My cousin had an apartment that faced the street so I was constantly over her place looking out the window.  I found it fascinating how this woman on the corner who was always on the corner, cold, hot or otherwise, would take money from people, reach into her crotch area,  and hand them small little somethings.  I wondered what was in her crotch that she was selling and then one day my cousin told me to stop looking, that it was drugs and you don't want to be accused of snitching to the police. It was at that same window where I learned that if you saw the cops you had to yell out "AGUA" really loudly.  I did this several times not really knowing what I was doing. Later on learning that it meant I was signalling  to the drug dealers that the cops were coming. 

Another time I was looking out my window which faced one of the rubble littered lots.  This area was still covered by a building that was to be demolished. There were mattresses littered there.  I saw a woman and a man come there and the man got on top of the woman and started moving up and down on top of her.   I didn't really realize what they were doing then as I was still around 10 or 11.  Now I know she was probably a prostitute who was turning a trick.   My neighborhood, the concrete one, had those situations happening every day.  Prostitutes also walked around picking up customers down on Jerome avenue.  Once I overheard one arguing with a customer because he didn't pay her the last time they were together.  

I can understand why someone looking from the outside like the firemen or the police or teachers or other people who only hear about the horrors on the news or movies would think we were all trash.  I totally understand.  But that is not the reality of those neighborhoods.  Believe it or not the trash is the minority.  The decent people are terrified and horrified at what the trash does and they hide in their homes and they hide their children and the work really hard everyday trying to survive and trying to save money to get the hell out! 

Those neighborhoods still exist here in this great Gotham. Some of the bad ones became good ones. Some of the good ones became bad ones.  The public housing here for the most part is an undesirable place to live, there is crime and poverty and gun violence and babies there sometimes don't live past five, lives cut short by stray bullets. Gang activity is rampant and the city does very little in terms of improving the living environment of the people who live there.  Very few of the "projects" are a place anyone would ever want to live in. Meanwhile you have a small group of people sitting on the housing boards who oversee the money that is supposed to go toward improvements and safety and cameras. They all make six figures, get government provided cars and all sorts of government sanctioned benefits, while the housing residents sit and wait for months for a stove to be fixed or for asthma causing mold be removed.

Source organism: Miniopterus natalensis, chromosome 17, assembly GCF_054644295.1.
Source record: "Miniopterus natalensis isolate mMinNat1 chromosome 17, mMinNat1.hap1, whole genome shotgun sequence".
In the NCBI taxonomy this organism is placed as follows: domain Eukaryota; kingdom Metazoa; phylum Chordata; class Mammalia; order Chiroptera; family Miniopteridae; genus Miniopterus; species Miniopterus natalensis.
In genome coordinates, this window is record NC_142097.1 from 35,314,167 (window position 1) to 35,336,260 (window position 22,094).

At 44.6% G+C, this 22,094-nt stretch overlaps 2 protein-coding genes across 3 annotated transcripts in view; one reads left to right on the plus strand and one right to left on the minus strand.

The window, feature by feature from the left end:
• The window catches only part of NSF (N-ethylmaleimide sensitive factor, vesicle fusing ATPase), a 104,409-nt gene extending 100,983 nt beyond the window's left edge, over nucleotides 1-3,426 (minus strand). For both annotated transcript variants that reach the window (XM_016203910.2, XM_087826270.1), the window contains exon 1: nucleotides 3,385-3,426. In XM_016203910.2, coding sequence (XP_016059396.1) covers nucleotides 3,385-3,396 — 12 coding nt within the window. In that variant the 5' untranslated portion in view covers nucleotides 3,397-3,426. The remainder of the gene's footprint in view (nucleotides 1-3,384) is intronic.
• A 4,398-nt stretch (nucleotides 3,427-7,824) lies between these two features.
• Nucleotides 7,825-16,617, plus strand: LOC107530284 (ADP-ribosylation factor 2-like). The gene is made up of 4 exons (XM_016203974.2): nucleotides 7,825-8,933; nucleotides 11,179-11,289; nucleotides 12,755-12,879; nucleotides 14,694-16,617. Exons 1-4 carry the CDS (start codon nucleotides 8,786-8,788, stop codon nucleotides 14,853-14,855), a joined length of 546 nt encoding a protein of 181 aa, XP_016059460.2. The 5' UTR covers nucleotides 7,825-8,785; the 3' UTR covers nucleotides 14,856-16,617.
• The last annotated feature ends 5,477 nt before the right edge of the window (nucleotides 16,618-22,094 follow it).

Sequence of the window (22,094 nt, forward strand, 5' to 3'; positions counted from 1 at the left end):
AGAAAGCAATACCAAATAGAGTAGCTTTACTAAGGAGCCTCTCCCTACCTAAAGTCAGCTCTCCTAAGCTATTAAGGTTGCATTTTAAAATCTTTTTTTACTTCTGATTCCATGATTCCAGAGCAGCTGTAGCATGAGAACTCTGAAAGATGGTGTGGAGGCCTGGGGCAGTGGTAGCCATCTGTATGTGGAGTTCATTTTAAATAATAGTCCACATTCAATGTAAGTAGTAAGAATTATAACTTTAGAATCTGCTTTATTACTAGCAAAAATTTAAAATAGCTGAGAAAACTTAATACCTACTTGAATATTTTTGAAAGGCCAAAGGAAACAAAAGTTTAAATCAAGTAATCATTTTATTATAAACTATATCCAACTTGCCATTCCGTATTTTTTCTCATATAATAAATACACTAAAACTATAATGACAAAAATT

This place we call Gotham and the world's greatest city really is incredible when it comes to class and money.  You have billionaires sitting next to people who have fifty cents left until their next pay check on the subway everyday.  The poor carried by the middle class. The middle class carrying the rich's tax abatement they get for "developing" the available "land." 

I still live here.  Albeit in a much nicer part. A part that was not really touched during those crazy years.  In part protected by the mafia and caring citizens who stood up to the drugs and the crazy shit. 

I think my dream came because I saw a picture a friend posted on facebook yesterday.  He, a public servant, went into an elevator in a public housing building and the first thing he saw was excrement. Left behind, more probably than not on purpose, in the middle of the elevator.  More probably than not human excrement.  Of course I would imagine the first thought that could pass his mind would be how every single human who lives here must be an animal because only animals could live like that.  Yet, dogs and cats and I assume other animals don't shit where they eat. 

It is sad that this still goes on.  It is sad that most people assume that the majority of people living in these buildings are living in luxury because they live in public housing, collect help from the government, live with the "baby daddy" and work off the books.  That does happen, it really does.  I have met and known people who do this. But, it is not all the peo0ple.  Quite possibly the large portion of people are not like this trash. 

Sometimes when I meet people who don't know where I come from they always assume that I went to Catholic School when I say I am from the Bronx since I became a prosecutor.  There is an assumption that this would have been the only way for me to have survived, thrived and succeeded  I am the product of the NYC public school system.  I am a person who lived in a crazy little spot in the world, four corners located in the middle of shit, filth and scum.  A person who lived in a crazy house with one crazy parent and the other abused by the crazy one. I made it.  In my eyes there is no nature vs. nurture. Just pure will to survive.